Legislation that would allow Texas gun owners to openly carry handguns appears to be on a path to enactment, even after opponents of the measure invoked Sunday’s bloody shootout among biker gangs in Waco as a reason to tighten instead of loosen gun laws.
The open-carry bill, which has been passed by the Texas House of Representatives, cleared a state Senate committee Monday and now goes to the full Senate for a vote, where it is expected to pass. The Republican-controlled legislature has taken up a series of measures to expand gun rights, including a separate bill to legalize carrying guns on college campuses, and has two weeks left in the session to greenlight the laws.
Republican Gov. Greg Abbott said he would sign the open-carry bill if it reaches his desk.
But critics say the incident in Waco has served to highlight the problem of readily available guns and laws that are not strong enough to keep criminals from getting their hands on them.
“We are definitely supporters of the Second Amendment, but we have created a gun culture in a society that’s just too extreme. When you have lax gun laws, it’s far too easy for criminals and people with violent histories to obtain these weapons,” said Jonathan Pranzer, the executive director of Texas Gun Sense, a gun control advocacy group. “It does change the debate because of the fear of these O.K. Corral, Wild West shootouts … It’s come to fruition.”
The shootout, at the Twin Peaks restaurant in Waco, appeared to begin when one biker gang showed up uninvited to a meeting of a coalition of other gangs. A bar brawl soon escalated into a firefight, and police officers outside who were keeping an eye on the meeting quickly moved in. Nine people were killed, 18 others were injured, and 170 gang members were arrested.
Waco police said they recovered 100 guns in the parking lot, in addition to knives, chains and other weapons. The police department has not provided details about whether the bikers were in legal possession of the guns collected at the scene. Police spokesman Sgt. Patrick Swanton did not immediately return a request for comment.
“I don’t think lax gun laws created this vigilante system,” Pranzer said. “But I think it exacerbated it and made it worse.”
Texas, despite its gun-friendly reputation, is one of only six states that bar owners from openly carrying handguns — a restriction that dates back to the post–Civil War era, when it was meant to disarm former Confederate soldiers and freed slaves. The legislation being debated would allow the 85,000 Texans who have concealed-carry handgun licenses to carry their guns either in a shoulder holster or belt holster. Businesses would be free to ban firearms from their premises.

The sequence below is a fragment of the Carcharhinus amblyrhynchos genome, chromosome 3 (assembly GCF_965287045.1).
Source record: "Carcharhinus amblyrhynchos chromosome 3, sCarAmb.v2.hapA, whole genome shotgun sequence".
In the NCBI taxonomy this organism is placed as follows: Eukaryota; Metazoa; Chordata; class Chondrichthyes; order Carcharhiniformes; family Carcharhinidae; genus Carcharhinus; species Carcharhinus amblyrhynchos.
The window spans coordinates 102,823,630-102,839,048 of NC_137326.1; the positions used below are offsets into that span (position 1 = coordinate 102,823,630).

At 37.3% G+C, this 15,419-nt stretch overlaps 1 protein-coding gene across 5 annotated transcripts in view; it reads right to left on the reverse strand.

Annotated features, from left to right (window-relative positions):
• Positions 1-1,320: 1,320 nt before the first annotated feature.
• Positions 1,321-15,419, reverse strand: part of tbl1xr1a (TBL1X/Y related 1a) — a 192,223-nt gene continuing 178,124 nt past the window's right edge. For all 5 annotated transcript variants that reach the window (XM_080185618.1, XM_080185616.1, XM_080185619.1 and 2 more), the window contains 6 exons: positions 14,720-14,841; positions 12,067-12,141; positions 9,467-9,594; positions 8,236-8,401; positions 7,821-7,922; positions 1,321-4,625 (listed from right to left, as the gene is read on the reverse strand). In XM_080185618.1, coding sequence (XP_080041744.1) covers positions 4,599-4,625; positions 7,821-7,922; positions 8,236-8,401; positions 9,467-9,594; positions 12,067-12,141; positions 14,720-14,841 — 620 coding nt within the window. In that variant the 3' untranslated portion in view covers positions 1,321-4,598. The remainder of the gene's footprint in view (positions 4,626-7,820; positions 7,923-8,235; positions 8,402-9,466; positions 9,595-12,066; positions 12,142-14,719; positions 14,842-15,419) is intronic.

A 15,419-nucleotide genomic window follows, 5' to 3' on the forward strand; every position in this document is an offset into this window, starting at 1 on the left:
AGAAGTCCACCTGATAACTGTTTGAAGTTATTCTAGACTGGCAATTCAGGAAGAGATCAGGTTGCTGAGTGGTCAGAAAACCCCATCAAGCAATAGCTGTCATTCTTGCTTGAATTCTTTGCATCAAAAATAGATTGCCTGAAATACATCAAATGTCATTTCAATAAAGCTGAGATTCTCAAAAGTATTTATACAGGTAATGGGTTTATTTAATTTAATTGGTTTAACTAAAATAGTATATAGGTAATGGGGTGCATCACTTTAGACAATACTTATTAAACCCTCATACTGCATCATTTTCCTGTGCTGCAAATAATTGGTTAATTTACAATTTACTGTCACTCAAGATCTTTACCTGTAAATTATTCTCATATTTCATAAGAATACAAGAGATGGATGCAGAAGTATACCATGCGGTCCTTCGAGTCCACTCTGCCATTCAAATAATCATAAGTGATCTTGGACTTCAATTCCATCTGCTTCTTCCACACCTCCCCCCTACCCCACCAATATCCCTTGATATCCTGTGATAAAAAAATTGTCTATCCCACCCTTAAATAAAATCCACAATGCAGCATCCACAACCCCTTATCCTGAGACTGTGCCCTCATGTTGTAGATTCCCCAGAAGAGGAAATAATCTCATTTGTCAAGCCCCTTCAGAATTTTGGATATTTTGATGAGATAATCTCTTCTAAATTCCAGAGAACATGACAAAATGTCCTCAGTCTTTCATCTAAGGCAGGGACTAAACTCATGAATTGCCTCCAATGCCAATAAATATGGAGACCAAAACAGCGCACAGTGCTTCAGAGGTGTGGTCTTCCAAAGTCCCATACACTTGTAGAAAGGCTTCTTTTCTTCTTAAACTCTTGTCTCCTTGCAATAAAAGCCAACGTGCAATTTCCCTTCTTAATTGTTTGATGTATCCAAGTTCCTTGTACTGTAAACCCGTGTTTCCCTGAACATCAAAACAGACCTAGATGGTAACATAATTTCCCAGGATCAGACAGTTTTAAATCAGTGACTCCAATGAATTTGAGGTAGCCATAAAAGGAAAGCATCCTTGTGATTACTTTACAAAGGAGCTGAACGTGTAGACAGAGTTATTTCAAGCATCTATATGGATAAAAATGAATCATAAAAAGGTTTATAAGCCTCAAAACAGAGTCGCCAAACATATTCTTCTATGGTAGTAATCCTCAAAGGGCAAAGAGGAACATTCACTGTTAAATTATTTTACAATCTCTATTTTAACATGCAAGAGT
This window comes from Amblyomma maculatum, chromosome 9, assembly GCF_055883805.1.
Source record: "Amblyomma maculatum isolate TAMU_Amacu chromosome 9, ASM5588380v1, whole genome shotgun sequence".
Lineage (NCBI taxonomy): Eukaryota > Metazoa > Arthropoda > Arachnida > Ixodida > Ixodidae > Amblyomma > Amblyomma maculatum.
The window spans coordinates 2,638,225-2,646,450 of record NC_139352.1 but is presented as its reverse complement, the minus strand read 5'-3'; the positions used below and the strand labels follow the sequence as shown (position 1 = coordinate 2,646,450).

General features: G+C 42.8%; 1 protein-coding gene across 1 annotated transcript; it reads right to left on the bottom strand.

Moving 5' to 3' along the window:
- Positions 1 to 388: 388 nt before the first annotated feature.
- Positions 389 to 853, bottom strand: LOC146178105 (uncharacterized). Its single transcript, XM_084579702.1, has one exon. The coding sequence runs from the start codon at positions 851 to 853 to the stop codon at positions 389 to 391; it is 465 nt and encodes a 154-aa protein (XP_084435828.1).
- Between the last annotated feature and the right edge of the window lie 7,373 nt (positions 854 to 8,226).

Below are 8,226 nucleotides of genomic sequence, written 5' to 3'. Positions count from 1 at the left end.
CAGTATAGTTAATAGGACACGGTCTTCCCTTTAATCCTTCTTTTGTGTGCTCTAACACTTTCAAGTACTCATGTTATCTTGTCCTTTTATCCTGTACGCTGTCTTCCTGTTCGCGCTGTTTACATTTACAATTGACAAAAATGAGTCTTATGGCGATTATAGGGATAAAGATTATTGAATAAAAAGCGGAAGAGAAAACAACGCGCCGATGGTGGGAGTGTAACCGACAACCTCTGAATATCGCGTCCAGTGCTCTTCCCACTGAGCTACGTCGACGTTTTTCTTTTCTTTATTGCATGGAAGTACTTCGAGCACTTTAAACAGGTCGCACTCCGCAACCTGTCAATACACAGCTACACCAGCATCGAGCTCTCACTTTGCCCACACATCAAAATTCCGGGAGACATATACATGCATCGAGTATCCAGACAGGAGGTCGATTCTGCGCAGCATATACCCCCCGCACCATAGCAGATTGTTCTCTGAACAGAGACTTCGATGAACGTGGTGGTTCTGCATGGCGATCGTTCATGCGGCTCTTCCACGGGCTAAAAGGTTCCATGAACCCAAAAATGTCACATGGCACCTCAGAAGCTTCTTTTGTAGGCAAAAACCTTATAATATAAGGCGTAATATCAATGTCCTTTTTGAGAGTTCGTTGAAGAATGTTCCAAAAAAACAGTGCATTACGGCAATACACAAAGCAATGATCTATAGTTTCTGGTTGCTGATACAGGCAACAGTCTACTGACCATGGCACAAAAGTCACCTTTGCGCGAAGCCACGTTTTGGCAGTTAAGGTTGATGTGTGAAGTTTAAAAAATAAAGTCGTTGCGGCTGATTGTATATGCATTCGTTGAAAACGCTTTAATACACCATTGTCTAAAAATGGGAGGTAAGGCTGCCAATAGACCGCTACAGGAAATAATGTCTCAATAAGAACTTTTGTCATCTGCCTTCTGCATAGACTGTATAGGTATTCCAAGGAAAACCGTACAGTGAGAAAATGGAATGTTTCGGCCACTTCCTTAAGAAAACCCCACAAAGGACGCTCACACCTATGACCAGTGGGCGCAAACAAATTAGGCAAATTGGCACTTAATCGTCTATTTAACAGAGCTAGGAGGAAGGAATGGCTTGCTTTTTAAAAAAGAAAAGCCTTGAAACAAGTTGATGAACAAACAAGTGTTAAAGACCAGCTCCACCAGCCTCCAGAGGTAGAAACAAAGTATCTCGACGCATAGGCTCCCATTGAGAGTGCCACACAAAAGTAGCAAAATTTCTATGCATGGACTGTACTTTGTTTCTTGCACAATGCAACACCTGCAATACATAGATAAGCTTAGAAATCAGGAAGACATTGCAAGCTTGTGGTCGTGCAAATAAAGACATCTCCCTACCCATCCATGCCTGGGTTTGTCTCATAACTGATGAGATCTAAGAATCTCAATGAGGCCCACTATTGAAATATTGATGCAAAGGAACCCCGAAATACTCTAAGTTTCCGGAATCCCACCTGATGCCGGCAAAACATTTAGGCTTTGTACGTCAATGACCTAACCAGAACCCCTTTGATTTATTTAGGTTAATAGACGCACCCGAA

C.J. Grisham, a gun rights activist who is the president and founder of Open Carry Texas, said that what unfolded in Waco had no bearing on the open-carry issue and that the law would deter crime by arming law-abiding citizens.
“These guys weren’t open carrying,” he said. “What it shows is that criminals don’t care what the law is, and in Texas, by law, if you are affiliated with a known gang, then you’re not allowed to carry firearms at all. So the fact that these guys had guns anyways shows that criminals don’t follow these laws. All that our laws do now is keep law-abiding citizens from openly carrying.”
Abbott and other GOP lawmakers echoed that point on Monday.
“Well, the shootout occurred when we don’t have open carry,” Abbott said, according to The Texas Tribune. “So obviously the current laws didn’t stop anything like that.”
Still, Austin Assistant Police Chief Troy Gay said Monday during a Senate hearing in Austin that open-carry legislation would have made the job tougher for law enforcement officers who were trying to contain the Waco firefight if they had to try to discern between bystanders and those causing the disturbance.
“Officers responded very quickly, but open carry would or could have potentially caused more confusion for officers responding to this kind of situation,” he said.
Angela Turner, a volunteer with the Texas chapter of Moms Demand Action for Gun Sense in America, said the bloodbath in Waco should serve as a wake-up call to lawmakers who should turn their attention from putting more guns in more public places and instead focus on smarter restrictions.
“There’s nothing that would’ve been improved in that situation if even more people had been armed and openly carrying their weapons,” she said. “Our lawmakers are listening to a small, vocal minority of people and the gun lobby and kowtowing to their wishes instead of listening to the majority of Texans, who don’t support the idea of open carry.”